[ RadSafe ] The Effects of Space Weather on Aviation
JPreisig at aol.com
JPreisig at aol.com
Mon Oct 28 11:05:46 CDT 2013
There have been articles in Health Physics Journal and perhaps
elsewhere about Bonner Neutron Spectrometer measurements made of neutron flux
density versus neutron energy in flying airplanes. This work was done by
Goldhagen and perhaps other people. You can read about the work of Hess and
(in balloons???) in Patterson and Thomas's book on Accelerator Health
Physics, if you can find a copy.
In a message dated 10/28/2013 12:43:45 A.M. Eastern Daylight Time,
slgawarecki at gmail.com writes:
*Oct. 25, 2013:* The next time you step onto an airplane, consider the
following: In any given year, the pilot of your aircraft probably absorbs
as much radiation as a worker in a nuclear power plant.
And you are about to follow him wherever he goes.
The FAA classifies pilots as "occupational radiation workers." Flying high
above Earth with little atmosphere to protect them, they can absorb
significant doses of cosmic rays and solar radiation. During a typical
polar flight from Chicago to Beijing, for instance, a pilot is exposed to
the equivalent of two chest x-rays. Multiplied over the course of a
career, this can cause problems such as increased risk of cancer and
Passengers have reason to be concerned, too.
"A 100,000 mile frequent flyer gets about 20 chest x-rays," points out
Chris Mertens, a senior research scientist at NASA Langley Research Center.
"This is true regardless of the latitude of the flights."
It’s worth noting that even people on the ground absorb some radiation.
Cosmic rays and their by-products are so powerful, they can reach all the
way down to Earth’s surface, giving a person at sea level the equivalent of
one chest x-ray every 10 days or so.
On a plane, however, dose rates increase 10-fold or more. The exposure
depends on factors ranging from the altitude and latitude of the flight
path (polar routes are irradiated most) to sunspot counts and solar
activity (a powerful solar storm can boost radiation levels a
hundredfold). To help airline companies safeguard passengers and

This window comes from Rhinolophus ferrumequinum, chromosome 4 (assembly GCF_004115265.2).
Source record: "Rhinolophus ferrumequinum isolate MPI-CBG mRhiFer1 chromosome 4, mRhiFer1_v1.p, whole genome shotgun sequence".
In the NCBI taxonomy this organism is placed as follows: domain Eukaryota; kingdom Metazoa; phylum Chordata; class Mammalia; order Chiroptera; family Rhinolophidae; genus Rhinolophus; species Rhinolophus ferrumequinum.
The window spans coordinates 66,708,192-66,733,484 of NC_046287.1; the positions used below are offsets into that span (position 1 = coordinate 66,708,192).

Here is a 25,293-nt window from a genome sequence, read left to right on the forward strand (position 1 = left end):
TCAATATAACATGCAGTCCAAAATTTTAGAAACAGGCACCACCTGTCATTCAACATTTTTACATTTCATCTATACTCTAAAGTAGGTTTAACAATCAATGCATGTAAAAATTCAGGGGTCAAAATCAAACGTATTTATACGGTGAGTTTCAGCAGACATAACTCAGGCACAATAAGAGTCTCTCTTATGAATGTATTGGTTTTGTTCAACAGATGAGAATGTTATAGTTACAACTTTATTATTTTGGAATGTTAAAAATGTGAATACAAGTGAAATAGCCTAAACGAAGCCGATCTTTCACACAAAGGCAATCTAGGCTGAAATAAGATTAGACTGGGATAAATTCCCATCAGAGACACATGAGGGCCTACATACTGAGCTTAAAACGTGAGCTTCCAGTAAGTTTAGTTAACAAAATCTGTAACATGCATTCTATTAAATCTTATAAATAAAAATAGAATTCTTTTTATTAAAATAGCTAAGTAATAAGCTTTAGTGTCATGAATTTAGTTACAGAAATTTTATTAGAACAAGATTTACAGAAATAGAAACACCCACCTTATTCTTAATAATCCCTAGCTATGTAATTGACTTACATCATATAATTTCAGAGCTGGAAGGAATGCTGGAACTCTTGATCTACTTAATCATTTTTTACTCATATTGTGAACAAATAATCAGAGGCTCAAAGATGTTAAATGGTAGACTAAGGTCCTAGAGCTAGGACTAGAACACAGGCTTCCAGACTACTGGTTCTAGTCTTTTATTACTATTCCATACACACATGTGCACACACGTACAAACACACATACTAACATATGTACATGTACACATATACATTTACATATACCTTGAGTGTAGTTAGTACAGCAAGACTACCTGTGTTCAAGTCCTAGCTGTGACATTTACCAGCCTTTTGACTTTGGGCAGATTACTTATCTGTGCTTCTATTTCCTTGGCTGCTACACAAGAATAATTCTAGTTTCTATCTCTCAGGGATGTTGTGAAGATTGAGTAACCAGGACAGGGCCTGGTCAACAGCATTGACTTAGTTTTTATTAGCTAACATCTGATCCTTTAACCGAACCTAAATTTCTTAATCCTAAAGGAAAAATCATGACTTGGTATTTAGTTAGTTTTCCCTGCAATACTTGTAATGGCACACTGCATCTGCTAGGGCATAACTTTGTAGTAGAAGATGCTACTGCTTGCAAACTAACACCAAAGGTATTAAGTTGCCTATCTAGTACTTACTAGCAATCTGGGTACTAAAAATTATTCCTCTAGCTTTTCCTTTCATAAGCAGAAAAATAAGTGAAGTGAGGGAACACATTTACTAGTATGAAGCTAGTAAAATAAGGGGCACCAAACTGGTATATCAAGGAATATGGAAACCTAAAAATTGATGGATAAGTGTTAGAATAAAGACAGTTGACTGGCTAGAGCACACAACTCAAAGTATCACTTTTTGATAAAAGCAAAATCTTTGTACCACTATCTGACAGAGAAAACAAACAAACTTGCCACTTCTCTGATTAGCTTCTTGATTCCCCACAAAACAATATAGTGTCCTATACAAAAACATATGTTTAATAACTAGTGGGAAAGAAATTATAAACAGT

personnel, NASA is developing an experimental tool to predict exposures in
real time. Mertens is the PI of the system, called NAIRAS--short for
"Nowcast of Atmosphere Ionizing Radiation for Aviation Safety."
Mertens notes that the number of flights over the poles has skyrocketed in
recent years. Airlines prefer polar routes for international travel
because they are shorter and have reduced head winds, creating fuel savings
of tens of thousands of dollars per flight.
However, Earth's poles are where the radiation problem can be most severe.
Our planet's magnetic field funnels cosmic rays and solar energetic
particles over the very same latitudes where airlines want to fly. On a
typical day when the sun is quiet, dose rates for international flights
over the poles are 3 to 5 times higher than domestic flights closer to the
If a flight controller wants to know the situation around the poles *right
now*, NAIRAS can help. It is, essentially, an online global map of
radiation dose rates for different flight paths and altitudes. Maps are
produced in near real-time by a computer at Langley, which combines
cutting-edge physics codes with realtime measurements of solar activity and
“We are still in an experimental phase,” he says. “The ultimate goal of
the NAIRAS effort is to adopt a paradigm similar to terrestrial weather
The value to the airlines is clear. The ability to fly over the poles can
save $35,000 to $40,000 per flight in fuel costs alone. On the other hand,
altering course to avoid a polar radiation storm can cost as much as
$100,000. A forecasting tool like NAIRAS can help the airlines make the
Of even greater importance to Mertens is the human factor. “Back in 2004,
I went to a workshop on space weather and aviation. A pilot from American
Airlines stood up to address the audience: ‘Look,’ he said, ‘we are
classified as radiation workers, we are the most exposed than any other
group, yet we know the least of all the groups.’ That was a turning point
for me. I wanted to do something to help pilots better understand what
they are flying into.” And so NAIRAS was born.
Mertens and colleagues are about to publish a paper in the journal *Space
Weather* comparing NAIRAS predictions to actual radiation measurements
onboard airplanes. “The results are encouraging,” he says, “but we still
have work to do.”
For graphics & video, see:
SLGawarecki at gmail.com
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